County Cork

County Cork covers most of the south-west corner of Ireland, from Youghal all the way out to the end of the Beara Peninsula. 

Youghal and Cobh


Youghal (pronounced "Y'all") is a pretty little fishing town on the south coast, east of Cork City. The village clock tower sits in the middle of the main street. 

Another view of Youghal

The town of Cobh (pronounced "cove") in County Cork was the last port of call for ships sailing from Britain to the USA, and the place where most Irish emigrants left Ireland for the New World during and after the Famine

The old railway station has been converted to a mall and cafe. It also houses "The Queenstown Story", a museum about the emigrants who flowed through Cobh and also about the Titanic, which made its last landfall here, and the Lusitania, which didn't - it was torpedoed only a few miles off shore. 

A view across Cobh to the Irish Navy base across the harbor. 

The brightly colored houses across Ireland date back only to 1958. Before that, most Irish houses were plain stone or whitewashed. An annual "Tidy Town" competition encouraged Irish towns to compete to see which could be the most colorful and "tidy", and today bright colors are the norm. 


Cobh Cathedral towers over the town

Annie Moore and her brothers were the first immigrants to be processed through Ellis Island in New York. If you visit Ellis Island, you'll find another statue of her - pointing back toward Cobh. 

Fota Wildlife Park

Fota occupies an island just north of Cobh. It houses a variety of animals in large bar-less outdoor enclosures.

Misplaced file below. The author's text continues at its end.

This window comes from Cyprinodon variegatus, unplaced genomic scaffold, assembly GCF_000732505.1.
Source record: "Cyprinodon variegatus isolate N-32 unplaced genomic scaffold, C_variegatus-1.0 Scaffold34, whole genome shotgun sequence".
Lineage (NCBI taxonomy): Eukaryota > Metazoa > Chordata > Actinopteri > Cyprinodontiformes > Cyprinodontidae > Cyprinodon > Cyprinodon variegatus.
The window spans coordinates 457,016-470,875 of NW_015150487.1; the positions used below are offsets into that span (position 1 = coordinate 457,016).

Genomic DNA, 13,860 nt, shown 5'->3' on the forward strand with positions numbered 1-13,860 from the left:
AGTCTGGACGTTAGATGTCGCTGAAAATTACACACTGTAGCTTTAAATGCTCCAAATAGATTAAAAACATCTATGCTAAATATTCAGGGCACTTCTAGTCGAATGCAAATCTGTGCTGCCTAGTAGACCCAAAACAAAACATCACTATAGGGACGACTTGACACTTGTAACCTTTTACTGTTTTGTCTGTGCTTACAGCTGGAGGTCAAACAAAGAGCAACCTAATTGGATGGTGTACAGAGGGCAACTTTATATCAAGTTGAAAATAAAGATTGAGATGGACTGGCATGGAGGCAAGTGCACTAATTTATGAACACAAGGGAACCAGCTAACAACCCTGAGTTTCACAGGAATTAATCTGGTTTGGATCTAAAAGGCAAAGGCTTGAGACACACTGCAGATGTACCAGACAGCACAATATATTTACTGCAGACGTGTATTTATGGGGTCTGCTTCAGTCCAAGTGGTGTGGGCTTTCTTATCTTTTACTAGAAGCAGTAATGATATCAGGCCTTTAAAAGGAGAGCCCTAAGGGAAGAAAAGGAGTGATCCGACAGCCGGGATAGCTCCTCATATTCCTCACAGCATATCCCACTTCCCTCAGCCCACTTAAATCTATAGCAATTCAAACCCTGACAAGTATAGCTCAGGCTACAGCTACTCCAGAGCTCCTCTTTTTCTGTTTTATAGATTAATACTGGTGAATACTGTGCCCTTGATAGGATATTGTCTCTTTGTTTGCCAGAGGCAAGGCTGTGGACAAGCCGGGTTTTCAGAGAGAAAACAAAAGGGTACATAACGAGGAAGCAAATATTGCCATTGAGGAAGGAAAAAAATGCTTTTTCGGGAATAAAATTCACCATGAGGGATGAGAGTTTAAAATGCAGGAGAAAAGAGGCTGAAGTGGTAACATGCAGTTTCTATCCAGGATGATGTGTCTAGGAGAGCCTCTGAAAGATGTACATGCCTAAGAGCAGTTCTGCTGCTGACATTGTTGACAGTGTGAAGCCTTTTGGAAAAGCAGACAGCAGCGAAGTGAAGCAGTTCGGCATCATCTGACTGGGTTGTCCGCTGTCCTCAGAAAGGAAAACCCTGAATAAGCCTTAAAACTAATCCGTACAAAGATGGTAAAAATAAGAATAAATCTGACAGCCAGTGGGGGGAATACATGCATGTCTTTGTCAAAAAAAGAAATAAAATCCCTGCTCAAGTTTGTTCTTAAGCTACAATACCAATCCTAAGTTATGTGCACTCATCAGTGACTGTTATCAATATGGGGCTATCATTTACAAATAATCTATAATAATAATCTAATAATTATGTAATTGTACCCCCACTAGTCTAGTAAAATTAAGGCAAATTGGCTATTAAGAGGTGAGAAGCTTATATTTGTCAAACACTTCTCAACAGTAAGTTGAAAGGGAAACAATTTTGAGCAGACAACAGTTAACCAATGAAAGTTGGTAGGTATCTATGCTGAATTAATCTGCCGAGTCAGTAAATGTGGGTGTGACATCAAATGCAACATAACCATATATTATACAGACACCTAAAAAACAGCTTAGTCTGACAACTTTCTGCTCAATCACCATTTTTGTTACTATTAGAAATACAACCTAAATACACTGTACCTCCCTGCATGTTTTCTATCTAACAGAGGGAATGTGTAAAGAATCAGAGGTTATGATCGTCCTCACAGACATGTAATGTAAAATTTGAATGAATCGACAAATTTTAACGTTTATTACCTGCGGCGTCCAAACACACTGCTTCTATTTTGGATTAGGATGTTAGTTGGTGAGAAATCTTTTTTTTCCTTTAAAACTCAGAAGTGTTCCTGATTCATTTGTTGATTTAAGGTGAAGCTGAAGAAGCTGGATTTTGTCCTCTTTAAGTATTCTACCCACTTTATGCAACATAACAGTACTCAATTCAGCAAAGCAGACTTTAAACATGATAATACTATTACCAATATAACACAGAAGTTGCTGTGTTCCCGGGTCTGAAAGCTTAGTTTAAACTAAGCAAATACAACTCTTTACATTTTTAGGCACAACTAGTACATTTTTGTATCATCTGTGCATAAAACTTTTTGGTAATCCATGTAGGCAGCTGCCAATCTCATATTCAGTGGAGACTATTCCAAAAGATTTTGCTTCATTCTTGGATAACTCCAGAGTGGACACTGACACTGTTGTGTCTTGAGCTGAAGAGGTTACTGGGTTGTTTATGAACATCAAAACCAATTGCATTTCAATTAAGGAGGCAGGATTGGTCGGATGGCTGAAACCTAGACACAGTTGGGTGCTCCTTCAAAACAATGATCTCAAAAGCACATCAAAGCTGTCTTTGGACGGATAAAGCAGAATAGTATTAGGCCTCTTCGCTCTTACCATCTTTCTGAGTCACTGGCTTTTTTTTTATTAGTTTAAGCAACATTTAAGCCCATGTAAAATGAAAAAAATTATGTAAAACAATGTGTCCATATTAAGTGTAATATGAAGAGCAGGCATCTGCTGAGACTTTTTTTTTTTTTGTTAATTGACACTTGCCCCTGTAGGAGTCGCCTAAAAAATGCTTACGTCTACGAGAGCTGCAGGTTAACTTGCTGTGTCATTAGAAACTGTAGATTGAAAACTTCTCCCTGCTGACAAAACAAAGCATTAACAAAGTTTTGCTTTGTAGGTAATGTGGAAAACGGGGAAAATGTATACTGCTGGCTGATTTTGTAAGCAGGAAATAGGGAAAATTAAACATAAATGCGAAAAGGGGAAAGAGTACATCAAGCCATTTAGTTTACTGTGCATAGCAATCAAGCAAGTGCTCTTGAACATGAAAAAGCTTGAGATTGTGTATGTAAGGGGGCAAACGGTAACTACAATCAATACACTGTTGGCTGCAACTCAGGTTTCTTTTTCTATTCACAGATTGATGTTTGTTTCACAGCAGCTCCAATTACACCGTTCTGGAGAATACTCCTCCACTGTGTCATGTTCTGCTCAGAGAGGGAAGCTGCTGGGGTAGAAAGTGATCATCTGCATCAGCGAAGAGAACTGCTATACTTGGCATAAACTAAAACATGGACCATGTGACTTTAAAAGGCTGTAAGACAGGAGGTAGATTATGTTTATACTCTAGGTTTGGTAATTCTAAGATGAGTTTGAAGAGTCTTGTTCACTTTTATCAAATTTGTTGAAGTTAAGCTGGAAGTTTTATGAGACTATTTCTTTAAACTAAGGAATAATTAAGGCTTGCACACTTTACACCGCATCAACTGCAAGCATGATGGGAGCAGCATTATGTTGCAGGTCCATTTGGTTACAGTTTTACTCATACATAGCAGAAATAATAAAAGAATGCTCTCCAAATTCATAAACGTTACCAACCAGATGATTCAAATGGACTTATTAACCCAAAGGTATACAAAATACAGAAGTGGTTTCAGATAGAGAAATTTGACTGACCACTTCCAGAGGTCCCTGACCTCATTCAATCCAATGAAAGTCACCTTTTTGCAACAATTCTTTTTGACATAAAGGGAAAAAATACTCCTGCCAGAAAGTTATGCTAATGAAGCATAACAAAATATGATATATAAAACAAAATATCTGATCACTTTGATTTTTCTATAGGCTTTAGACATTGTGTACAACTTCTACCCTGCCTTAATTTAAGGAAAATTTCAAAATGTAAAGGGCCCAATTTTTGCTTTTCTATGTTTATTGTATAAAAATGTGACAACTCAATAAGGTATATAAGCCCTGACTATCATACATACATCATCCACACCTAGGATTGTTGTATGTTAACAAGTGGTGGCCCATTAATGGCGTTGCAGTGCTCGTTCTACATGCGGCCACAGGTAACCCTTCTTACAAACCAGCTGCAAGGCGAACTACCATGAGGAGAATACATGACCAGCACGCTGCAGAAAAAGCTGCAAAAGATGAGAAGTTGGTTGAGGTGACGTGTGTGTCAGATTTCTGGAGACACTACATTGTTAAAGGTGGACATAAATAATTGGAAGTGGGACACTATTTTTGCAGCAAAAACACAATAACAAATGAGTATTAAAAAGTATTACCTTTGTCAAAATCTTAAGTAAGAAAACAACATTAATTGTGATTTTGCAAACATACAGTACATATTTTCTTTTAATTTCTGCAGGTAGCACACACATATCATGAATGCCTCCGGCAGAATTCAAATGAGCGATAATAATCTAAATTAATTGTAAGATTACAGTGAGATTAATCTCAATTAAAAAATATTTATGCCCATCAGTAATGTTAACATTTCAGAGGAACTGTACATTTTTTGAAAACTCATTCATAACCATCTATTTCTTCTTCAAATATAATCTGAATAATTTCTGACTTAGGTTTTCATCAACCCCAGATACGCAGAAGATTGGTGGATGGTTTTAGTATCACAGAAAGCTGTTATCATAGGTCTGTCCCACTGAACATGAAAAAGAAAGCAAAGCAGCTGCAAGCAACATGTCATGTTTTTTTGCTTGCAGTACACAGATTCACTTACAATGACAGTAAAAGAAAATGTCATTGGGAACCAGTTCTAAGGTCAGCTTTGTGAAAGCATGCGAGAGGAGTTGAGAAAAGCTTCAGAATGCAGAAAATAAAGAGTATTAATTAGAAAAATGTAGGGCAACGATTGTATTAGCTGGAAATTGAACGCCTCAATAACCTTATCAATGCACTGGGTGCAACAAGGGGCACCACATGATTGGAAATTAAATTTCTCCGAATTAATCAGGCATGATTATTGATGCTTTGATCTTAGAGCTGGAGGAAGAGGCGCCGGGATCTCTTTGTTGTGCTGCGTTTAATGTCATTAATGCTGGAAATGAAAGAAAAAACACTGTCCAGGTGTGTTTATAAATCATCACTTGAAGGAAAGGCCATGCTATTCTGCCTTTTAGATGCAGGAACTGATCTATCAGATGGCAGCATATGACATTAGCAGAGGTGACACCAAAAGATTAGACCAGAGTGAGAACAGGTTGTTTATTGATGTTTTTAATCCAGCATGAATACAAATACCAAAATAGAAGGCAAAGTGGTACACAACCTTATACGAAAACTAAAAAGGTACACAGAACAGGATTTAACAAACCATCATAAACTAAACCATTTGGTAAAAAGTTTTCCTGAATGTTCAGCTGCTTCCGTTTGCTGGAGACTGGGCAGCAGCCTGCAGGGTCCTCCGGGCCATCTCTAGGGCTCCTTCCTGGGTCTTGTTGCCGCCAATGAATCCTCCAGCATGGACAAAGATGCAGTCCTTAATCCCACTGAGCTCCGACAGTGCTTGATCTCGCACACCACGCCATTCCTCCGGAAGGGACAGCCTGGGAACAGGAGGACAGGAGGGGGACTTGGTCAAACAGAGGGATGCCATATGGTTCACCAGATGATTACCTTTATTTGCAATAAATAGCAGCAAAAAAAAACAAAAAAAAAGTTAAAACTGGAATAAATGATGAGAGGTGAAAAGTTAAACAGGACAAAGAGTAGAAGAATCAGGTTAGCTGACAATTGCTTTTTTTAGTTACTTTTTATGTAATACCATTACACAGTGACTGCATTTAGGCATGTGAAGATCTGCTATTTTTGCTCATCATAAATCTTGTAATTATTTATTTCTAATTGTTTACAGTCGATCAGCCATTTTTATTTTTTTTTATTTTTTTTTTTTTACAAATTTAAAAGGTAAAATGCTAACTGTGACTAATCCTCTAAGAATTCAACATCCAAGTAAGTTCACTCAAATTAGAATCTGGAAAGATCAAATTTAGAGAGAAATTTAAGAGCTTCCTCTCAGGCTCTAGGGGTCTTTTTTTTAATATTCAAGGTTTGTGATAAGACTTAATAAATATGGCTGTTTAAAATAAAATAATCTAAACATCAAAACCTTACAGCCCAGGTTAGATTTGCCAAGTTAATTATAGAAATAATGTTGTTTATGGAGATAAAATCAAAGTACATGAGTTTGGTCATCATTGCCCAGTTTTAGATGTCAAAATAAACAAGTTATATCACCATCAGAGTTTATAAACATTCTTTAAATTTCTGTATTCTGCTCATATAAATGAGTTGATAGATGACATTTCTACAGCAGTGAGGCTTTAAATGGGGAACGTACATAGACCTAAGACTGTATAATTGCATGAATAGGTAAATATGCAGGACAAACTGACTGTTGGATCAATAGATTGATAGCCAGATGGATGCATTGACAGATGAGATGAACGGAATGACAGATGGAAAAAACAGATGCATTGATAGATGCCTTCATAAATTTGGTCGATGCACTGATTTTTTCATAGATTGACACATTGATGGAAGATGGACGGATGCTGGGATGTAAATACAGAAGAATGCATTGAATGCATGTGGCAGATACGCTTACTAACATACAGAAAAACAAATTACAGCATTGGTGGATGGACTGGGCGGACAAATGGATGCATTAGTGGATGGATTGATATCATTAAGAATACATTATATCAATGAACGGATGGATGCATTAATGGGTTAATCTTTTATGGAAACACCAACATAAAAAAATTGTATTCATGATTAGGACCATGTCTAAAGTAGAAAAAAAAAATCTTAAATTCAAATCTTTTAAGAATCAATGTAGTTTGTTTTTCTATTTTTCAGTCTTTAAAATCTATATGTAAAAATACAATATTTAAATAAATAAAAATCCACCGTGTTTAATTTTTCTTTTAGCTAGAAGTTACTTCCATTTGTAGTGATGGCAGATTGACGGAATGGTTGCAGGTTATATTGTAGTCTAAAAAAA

A rook, which is a common Irish bird...

... and an ostrich - which isn't

Penguin on the rocks

A spider monkey, just climbing around one of the trees along the path.

Kinsale


Kinsale is not far down the coast from Cork. Its narrow, winding Main Street traces the old coastline -everything to the right is built on fill. 

Main Street begins here, leading down to the right. The road to the left leads to the upper town, through the old city wall. 

Newman's Mall, a pedestrianized shopping street in Kinsale

Signs along Market Quay

Further along Main Street. The narrow streets off to the right once led down to quays

The village of Scilly lines one street along Kinsale Harbor

The Stony Steps were once the only way to get from Main Street to the Upper Town

Charles Fort

Charles Fort was one of two star forts which guarded Kinsale Harbor. James Fort is now nearly completely gone, but Charles Fort remains in reasonably good condition. It was used by the British up until the establishment of the Irish Free State in 1922, then was handed over to the new Irish government. Shortly afterward, it was burned down to prevent its ever being used again. 

The fort still looks out over the entrance to Kinsale Harbor - the Old Head of Kinsale is on the right. 

The South Coast


A fishing boat heads out of Baltimore

There are literally thousands of prehistoric remains in Ireland - this is the Drombeg stone circle, dating to the early Bronze Age. The burned remains of a young boy were found in the center of the circle.

The Ring of Beara

Most of the bus tours of the West of Ireland go around the Ring of Kerry on the Iveragh (pronounced "Ivy") Peninsula. The Ring of Beara, one peninsula south, is just as scenic and historic, but the road is too narrow and winding for buses, so the area remains largely unspoiled and unvisited. 

Bantry Bay


Along the south coast of Beara

Rush Hour on the Ring of Beara

A sailboat threads the narrow passage between Dursey Island and Beara

The Dursey Island cable car is Europe's only cable car crossing an arm of the ocean.

Ireland's population remains a fraction of what it was before the Famine of the 1840's and the immigration which followed. Abandoned farms are scattered across the countryside.

Glengarriff crosses the eastern end of the Beara Peninsula on the Ring of Beara.  

Sheep cover the hillsides of Glengarriff

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All pictures Copyright 2007-2008 Mike Brown
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